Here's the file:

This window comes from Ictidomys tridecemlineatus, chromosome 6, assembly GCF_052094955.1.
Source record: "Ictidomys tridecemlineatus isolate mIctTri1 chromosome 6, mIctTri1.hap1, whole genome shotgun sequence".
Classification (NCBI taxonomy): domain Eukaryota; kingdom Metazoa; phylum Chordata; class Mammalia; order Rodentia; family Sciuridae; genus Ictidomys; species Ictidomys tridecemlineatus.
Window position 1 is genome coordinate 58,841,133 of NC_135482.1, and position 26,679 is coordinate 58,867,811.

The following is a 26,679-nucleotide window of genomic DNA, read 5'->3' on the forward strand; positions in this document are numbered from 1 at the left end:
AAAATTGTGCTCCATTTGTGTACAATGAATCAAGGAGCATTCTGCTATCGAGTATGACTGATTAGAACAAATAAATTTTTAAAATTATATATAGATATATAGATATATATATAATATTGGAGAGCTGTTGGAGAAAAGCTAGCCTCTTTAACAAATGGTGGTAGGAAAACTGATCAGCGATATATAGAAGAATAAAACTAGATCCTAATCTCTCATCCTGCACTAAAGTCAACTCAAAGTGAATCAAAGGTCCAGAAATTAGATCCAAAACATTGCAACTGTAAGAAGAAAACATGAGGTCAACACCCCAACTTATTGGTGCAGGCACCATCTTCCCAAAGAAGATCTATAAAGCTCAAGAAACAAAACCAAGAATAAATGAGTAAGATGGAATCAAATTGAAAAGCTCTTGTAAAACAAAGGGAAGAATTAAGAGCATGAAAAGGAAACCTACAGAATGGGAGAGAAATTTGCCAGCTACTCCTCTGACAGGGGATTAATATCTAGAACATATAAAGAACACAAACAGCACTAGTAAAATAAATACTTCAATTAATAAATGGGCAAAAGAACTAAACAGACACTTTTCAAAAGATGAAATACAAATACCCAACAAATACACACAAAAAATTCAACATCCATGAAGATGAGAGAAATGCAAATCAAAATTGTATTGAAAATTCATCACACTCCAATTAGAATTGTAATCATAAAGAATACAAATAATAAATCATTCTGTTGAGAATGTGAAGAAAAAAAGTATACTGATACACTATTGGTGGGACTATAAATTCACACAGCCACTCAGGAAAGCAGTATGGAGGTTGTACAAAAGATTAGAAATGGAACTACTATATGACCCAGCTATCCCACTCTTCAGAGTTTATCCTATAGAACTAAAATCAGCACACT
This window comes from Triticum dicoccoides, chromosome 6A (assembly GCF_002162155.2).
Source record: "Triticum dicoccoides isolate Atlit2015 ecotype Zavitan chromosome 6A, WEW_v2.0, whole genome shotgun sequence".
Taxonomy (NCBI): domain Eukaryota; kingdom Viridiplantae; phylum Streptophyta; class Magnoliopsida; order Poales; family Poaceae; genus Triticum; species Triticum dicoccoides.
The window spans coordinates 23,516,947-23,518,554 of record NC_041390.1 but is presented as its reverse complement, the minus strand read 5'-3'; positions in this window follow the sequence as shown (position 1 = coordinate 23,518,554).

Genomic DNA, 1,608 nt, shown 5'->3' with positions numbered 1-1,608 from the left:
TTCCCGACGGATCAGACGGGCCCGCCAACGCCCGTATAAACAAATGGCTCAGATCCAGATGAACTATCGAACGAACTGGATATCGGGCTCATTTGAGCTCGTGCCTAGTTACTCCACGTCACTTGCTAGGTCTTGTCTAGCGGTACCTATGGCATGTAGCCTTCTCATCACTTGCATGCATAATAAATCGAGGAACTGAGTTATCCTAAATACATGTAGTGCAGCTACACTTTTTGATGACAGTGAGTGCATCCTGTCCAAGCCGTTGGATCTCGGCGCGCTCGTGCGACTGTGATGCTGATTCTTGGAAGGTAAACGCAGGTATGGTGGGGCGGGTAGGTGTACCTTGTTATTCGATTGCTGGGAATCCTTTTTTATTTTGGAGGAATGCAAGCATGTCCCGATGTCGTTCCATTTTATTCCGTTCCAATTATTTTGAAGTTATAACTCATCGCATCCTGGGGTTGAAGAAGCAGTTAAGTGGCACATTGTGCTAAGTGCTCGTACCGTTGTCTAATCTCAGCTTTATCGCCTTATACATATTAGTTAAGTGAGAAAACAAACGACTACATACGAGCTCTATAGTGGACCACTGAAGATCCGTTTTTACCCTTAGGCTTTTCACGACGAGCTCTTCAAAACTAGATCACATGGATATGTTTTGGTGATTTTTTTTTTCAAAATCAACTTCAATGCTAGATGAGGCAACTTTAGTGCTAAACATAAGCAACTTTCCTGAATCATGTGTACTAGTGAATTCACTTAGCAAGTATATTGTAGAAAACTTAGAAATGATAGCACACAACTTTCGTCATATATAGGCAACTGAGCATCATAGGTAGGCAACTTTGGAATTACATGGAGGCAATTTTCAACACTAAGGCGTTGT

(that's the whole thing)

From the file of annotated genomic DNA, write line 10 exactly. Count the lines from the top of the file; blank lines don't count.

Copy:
The window spans coordinates 23,516,947-23,518,554 of record NC_041390.1 but is presented as its reverse complement, the minus strand read 5'-3'; positions in this window follow the sequence as shown (position 1 = coordinate 23,518,554).